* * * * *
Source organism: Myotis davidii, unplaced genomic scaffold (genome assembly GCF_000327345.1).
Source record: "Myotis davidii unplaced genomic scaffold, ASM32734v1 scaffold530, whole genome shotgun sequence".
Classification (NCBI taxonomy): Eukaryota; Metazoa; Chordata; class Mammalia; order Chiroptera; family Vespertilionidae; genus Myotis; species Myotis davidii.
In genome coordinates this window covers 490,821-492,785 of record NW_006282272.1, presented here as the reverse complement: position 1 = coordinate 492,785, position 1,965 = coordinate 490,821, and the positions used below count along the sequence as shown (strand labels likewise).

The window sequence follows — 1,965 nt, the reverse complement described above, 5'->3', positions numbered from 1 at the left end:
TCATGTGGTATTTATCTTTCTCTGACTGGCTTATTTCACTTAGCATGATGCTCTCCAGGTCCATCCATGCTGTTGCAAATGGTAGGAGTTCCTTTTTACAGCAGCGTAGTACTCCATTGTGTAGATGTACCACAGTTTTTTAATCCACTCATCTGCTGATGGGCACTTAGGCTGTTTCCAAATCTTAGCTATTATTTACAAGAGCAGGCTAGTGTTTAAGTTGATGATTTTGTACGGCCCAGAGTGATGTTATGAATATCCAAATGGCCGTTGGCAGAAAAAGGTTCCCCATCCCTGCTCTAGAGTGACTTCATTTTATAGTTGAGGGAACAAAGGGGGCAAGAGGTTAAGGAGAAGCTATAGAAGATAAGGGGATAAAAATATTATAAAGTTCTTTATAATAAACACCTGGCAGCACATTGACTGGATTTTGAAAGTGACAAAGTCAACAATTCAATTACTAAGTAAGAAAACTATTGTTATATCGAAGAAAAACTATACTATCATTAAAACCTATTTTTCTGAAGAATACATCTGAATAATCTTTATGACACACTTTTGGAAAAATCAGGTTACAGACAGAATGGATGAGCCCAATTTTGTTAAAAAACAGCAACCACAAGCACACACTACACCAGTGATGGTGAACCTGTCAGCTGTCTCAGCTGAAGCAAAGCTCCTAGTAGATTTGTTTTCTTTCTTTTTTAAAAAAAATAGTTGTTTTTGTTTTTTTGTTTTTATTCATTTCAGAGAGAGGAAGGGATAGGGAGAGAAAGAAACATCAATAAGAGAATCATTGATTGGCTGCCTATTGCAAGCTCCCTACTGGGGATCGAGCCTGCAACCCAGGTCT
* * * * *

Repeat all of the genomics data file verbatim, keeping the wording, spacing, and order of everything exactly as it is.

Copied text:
Source organism: Myotis davidii, unplaced genomic scaffold (genome assembly GCF_000327345.1).
Source record: "Myotis davidii unplaced genomic scaffold, ASM32734v1 scaffold530, whole genome shotgun sequence".
Classification (NCBI taxonomy): Eukaryota; Metazoa; Chordata; class Mammalia; order Chiroptera; family Vespertilionidae; genus Myotis; species Myotis davidii.
In genome coordinates this window covers 490,821-492,785 of record NW_006282272.1, presented here as the reverse complement: position 1 = coordinate 492,785, position 1,965 = coordinate 490,821, and the positions used below count along the sequence as shown (strand labels likewise).

The window sequence follows — 1,965 nt, the reverse complement described above, 5'->3', positions numbered from 1 at the left end:
TCATGTGGTATTTATCTTTCTCTGACTGGCTTATTTCACTTAGCATGATGCTCTCCAGGTCCATCCATGCTGTTGCAAATGGTAGGAGTTCCTTTTTACAGCAGCGTAGTACTCCATTGTGTAGATGTACCACAGTTTTTTAATCCACTCATCTGCTGATGGGCACTTAGGCTGTTTCCAAATCTTAGCTATTATTTACAAGAGCAGGCTAGTGTTTAAGTTGATGATTTTGTACGGCCCAGAGTGATGTTATGAATATCCAAATGGCCGTTGGCAGAAAAAGGTTCCCCATCCCTGCTCTAGAGTGACTTCATTTTATAGTTGAGGGAACAAAGGGGGCAAGAGGTTAAGGAGAAGCTATAGAAGATAAGGGGATAAAAATATTATAAAGTTCTTTATAATAAACACCTGGCAGCACATTGACTGGATTTTGAAAGTGACAAAGTCAACAATTCAATTACTAAGTAAGAAAACTATTGTTATATCGAAGAAAAACTATACTATCATTAAAACCTATTTTTCTGAAGAATACATCTGAATAATCTTTATGACACACTTTTGGAAAAATCAGGTTACAGACAGAATGGATGAGCCCAATTTTGTTAAAAAACAGCAACCACAAGCACACACTACACCAGTGATGGTGAACCTGTCAGCTGTCTCAGCTGAAGCAAAGCTCCTAGTAGATTTGTTTTCTTTCTTTTTTAAAAAAAATAGTTGTTTTTGTTTTTTTGTTTTTATTCATTTCAGAGAGAGGAAGGGATAGGGAGAGAAAGAAACATCAATAAGAGAATCATTGATTGGCTGCCTATTGCAAGCTCCCTACTGGGGATCGAGCCTGCAACCCAGGTCT